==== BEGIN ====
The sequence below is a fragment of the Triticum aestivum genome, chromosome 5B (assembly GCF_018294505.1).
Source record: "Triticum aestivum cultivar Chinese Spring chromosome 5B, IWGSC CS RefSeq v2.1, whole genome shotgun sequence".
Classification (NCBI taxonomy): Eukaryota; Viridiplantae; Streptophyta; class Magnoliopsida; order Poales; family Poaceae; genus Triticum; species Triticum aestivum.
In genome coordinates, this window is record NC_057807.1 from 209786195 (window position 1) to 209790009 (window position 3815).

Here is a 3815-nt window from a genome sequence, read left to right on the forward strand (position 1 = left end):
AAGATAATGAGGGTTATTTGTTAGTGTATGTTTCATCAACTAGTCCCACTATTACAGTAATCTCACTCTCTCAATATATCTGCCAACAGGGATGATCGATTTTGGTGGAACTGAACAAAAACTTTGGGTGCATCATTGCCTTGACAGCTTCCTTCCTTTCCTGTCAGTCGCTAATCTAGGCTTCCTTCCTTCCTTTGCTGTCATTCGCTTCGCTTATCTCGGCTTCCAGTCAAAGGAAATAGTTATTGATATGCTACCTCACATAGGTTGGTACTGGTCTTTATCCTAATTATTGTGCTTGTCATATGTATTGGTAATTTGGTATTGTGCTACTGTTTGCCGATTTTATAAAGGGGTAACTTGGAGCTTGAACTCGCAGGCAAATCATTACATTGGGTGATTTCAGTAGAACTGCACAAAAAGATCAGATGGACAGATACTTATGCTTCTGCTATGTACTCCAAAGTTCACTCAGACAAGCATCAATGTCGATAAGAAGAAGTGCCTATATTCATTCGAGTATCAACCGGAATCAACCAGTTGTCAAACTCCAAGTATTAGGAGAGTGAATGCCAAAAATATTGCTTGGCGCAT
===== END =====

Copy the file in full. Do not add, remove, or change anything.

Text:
The sequence below is a fragment of the Triticum aestivum genome, chromosome 5B (assembly GCF_018294505.1).
Source record: "Triticum aestivum cultivar Chinese Spring chromosome 5B, IWGSC CS RefSeq v2.1, whole genome shotgun sequence".
Classification (NCBI taxonomy): Eukaryota; Viridiplantae; Streptophyta; class Magnoliopsida; order Poales; family Poaceae; genus Triticum; species Triticum aestivum.
In genome coordinates, this window is record NC_057807.1 from 209786195 (window position 1) to 209790009 (window position 3815).

Here is a 3815-nt window from a genome sequence, read left to right on the forward strand (position 1 = left end):
AAGATAATGAGGGTTATTTGTTAGTGTATGTTTCATCAACTAGTCCCACTATTACAGTAATCTCACTCTCTCAATATATCTGCCAACAGGGATGATCGATTTTGGTGGAACTGAACAAAAACTTTGGGTGCATCATTGCCTTGACAGCTTCCTTCCTTTCCTGTCAGTCGCTAATCTAGGCTTCCTTCCTTCCTTTGCTGTCATTCGCTTCGCTTATCTCGGCTTCCAGTCAAAGGAAATAGTTATTGATATGCTACCTCACATAGGTTGGTACTGGTCTTTATCCTAATTATTGTGCTTGTCATATGTATTGGTAATTTGGTATTGTGCTACTGTTTGCCGATTTTATAAAGGGGTAACTTGGAGCTTGAACTCGCAGGCAAATCATTACATTGGGTGATTTCAGTAGAACTGCACAAAAAGATCAGATGGACAGATACTTATGCTTCTGCTATGTACTCCAAAGTTCACTCAGACAAGCATCAATGTCGATAAGAAGAAGTGCCTATATTCATTCGAGTATCAACCGGAATCAACCAGTTGTCAAACTCCAAGTATTAGGAGAGTGAATGCCAAAAATATTGCTTGGCGCAT